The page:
When Snoring Is Just Part of the Puzzle in Sleep Apnoea

Untreated obstructive sleep apnoea (OSA) is when people stop breathing repeatedly during their sleep – sometimes up to hundreds of times per night.

This means the brain – and the rest of the body – may not get enough oxygen, making the brain wake you up briefly to take (or gasp for) a breath, although you may not even remember waking.

Although nearly one in ten people suffer from sleep apnoea, there are many adult Australians blissfully unaware they are victims of this serious sleep disorder.


One of the more obvious symptoms of sleep apnoea is snoring – although not all snorers have sleep apnoea. As an aside, snoring has a whole raft of sleep issues in itself!

If you don’t have a sleep partner to complain about your snoring, choking or gasping during the night, you can look out for other symptoms, such as being constantly tired and perhaps irritable (no wonder, after being awake half the night); lack of energy; poor concentration; weight gain; regular headaches; frequent urination during the night; insomnia; a sore throat and lowered libido.


Science has linked fragmented sleep with an array of serious health issues, affecting physical, mental and emotional states, which compound over time.

Sleep apnoea is extremely common among people with Type 2 diabetes and obesity, also raises the risk for both disorders.

One of the body’s main engines – the heart – is under enormous pressure with high blood pressure, heart attack, stroke, atrial fibrillation – a fast, fluttering heartbeat and even heart failure a very real threat.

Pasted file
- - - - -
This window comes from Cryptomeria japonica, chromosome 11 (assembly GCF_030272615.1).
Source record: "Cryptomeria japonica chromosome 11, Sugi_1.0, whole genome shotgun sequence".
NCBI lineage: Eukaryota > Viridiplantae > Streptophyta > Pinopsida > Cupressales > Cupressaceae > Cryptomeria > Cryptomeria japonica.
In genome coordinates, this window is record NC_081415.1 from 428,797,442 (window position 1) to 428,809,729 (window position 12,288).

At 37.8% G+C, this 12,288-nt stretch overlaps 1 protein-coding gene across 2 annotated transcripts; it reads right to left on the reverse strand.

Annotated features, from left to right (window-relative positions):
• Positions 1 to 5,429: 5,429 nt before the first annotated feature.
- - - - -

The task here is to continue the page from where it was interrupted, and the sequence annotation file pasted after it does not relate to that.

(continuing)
It drains your mental abilities (little wonder with your brain triggering a ‘quick, breathe now response’ at regular intervals throughout the night, night after night), leading to lack of concentration, mental fatigue, regular headaches and irritability and even depression.

Daytime tiredness can also affect study, work performance and personal relationships.

Significantly, studies show that mortality, or death, rate increases with the severity of sleep apnoea – even mild OSA results in a 2.5 times increase in mortality rate.


A CPAP (nasal continuous positive air pressure) machine is the first line of defence for moderate to severe sleep apnoea. However, many people have trouble tolerating a CPAP, dealing with issues of noise, pressure, feelings of claustrophobia, skin irritations and sleeping position.

For those people, as well as those with only mild to moderate sleep apnoea, a Mandibular Advancement Splint (MAS), which slips easily inside the mouth like a dental mouthguard, can be a really effective option. The oral device, available through Snorex Australia, is fully customised in their dental lab to the client’s unique dental contours, for a superior fit and maximum effectiveness – far outperforming off-the-shelf, one-size-fits-all devices that proliferate the market. It’s easily portable, and a fraction of the price of a CPAP, without the costly replacement of masks and hoses.


For some, age, gender, family history, and physical attributes won’t work in their favour. However, there are a number of ways to try to reduce the severity of snoring and sleep apnoea to a greater or lesser degree, which include avoiding sleeping on your back; weight loss; avoiding alcohol, caffeine and sedatives before bed; no smoking; trying to manage allergies; and keeping good sleep habits, such as regular sleep times, no technology an hour before bedtime, and making your sleep environment dark and cool.